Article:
July 20: The bloody price of freedom

When Malawi’s multiparty icon the late Chakufwa Tom Chihana said in the early 1990s that he was ready to die and his blood could be fuel for democracy, little did the younger generation know that they, too, would have to spill blood in an effort to bring a change in the governance system.

On July 20 2011, blood was spilled as people were denied their right to express themselves after almost two years of deteriorating social, political and economic standards that saw those entrusted with authority calling the citizens “stupid.”

There can never be a word to describe July 20. Almost everyone, including the most loyal supporters of the ruling Democratic Progressive Party (DPP), became victims and joined those that had lost their loved ones in mourning.

The beginning

It all started when DPP was in combative mood as the civil society announced that July 20 had been set for demonstrations. Government went on to brand the march as “pro-gay” despite the support it received from religious bodies of different faiths.

To make matters worse, government later announced that President Bingu wa Mutharika would hold a public lecture, which civil society leaders and their followers were expected to attend, on the same day that was set for the demonstrations. The lecture was supposed to explain why the country’s service stations were dry, electricity supply was erratic, foreign exchange had disappeared, Chancellor College was closed and public hospitals did not have drugs.

Nobody was willing to listen to the lecture; the people were angry and felt it was time for them to be heard. The private media got a prelude to July 20 when most key reporters got threats alongside civil society leaders, whereas Zodiak Broadcasting Station paid the highest price when two of its vehicles were attacked on the eve of the demonstrations.

On Tuesday afternoon, the Malawi Police Service released a statement on the conduct of the demonstrations and for the first time since multiparty democracy, everything looked set that government was willing to let people exercise their rights, even at the cost of being insulted.

But everything changed by 9pm on July 19. Suddenly, there was breaking news on government media channels—a concerned citizen had obtained an injunction stopping the march. But that was too little of information as many citizens have for long opted for other mediums to source information.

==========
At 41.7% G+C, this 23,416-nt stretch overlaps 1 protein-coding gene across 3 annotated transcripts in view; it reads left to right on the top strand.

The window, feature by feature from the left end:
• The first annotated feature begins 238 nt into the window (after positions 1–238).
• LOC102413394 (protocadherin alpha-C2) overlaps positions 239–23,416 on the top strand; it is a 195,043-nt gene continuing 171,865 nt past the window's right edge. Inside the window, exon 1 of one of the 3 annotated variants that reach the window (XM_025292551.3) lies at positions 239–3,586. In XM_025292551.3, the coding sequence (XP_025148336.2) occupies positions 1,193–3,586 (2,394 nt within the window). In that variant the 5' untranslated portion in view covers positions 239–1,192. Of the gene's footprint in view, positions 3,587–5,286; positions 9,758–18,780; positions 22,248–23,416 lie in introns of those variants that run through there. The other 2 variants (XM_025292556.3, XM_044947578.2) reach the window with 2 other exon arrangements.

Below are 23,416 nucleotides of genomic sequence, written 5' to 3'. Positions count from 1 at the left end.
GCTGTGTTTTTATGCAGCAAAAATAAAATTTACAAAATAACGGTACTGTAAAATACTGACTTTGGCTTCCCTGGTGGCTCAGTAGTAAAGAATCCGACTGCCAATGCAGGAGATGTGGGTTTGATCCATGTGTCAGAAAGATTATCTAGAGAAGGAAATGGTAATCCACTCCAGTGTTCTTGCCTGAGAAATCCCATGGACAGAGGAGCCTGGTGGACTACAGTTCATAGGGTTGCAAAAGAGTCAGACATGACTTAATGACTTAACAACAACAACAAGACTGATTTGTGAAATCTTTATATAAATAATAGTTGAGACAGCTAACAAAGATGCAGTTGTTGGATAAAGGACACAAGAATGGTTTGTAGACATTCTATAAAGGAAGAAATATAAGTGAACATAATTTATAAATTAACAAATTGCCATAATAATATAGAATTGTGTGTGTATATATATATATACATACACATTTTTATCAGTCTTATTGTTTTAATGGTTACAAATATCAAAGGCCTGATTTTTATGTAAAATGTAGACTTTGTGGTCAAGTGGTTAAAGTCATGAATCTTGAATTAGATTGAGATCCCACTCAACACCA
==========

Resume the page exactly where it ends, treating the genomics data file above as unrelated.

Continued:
By 6am on July 20, Lilongwe reflected as if a State of Emergency had been declared. Unfortunately, I was not there on March 3 1959 when the other declaration was made, but I am sure historians like Professor Kings Phiri and Desmond D. Phiri had their memories sent back to that other dark day.

The chaos

Police were armed to their teeth and the first group to be detained comprised Ali Mwachande of Malawi Network of Religious Leaders Living with or Personally Affected by HIV and Aids (Manerela+) and Iliyaas Itimu of National Organisation of Nurses of Malawi (NOMN) for having music equipment and carrying red flags—the colour of the demonstrations. I lost my camera at the same spot as Police confiscated it. It was a sign of things to come.

The shock and surprise gave way to anger, anger to vengeance, and an already tired society deep in social and economic problems went on volcanic eruption—the one that would overwhelm the Police, civil society and even government.

In Lumbadzi, Lilongwe, 17-year-old Mphatso Victor has to live with a bullet for the rest of his life after a police stray bullet hit him as he ran away.

A total of 21 people died after being shot by police across the country in the violence that ensued.